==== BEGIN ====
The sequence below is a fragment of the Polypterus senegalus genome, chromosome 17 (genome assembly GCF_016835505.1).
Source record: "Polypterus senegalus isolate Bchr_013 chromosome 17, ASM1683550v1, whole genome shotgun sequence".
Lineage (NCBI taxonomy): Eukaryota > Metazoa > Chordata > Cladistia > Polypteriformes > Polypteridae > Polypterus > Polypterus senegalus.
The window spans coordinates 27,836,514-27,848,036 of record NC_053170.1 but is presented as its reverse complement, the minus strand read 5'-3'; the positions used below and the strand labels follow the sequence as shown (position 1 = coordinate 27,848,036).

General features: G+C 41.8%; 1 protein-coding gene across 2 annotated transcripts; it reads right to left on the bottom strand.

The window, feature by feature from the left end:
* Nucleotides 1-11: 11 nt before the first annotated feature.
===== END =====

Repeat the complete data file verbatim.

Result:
The sequence below is a fragment of the Polypterus senegalus genome, chromosome 17 (genome assembly GCF_016835505.1).
Source record: "Polypterus senegalus isolate Bchr_013 chromosome 17, ASM1683550v1, whole genome shotgun sequence".
Lineage (NCBI taxonomy): Eukaryota > Metazoa > Chordata > Cladistia > Polypteriformes > Polypteridae > Polypterus > Polypterus senegalus.
The window spans coordinates 27,836,514-27,848,036 of record NC_053170.1 but is presented as its reverse complement, the minus strand read 5'-3'; the positions used below and the strand labels follow the sequence as shown (position 1 = coordinate 27,848,036).

General features: G+C 41.8%; 1 protein-coding gene across 2 annotated transcripts; it reads right to left on the bottom strand.

The window, feature by feature from the left end:
* Nucleotides 1-11: 11 nt before the first annotated feature.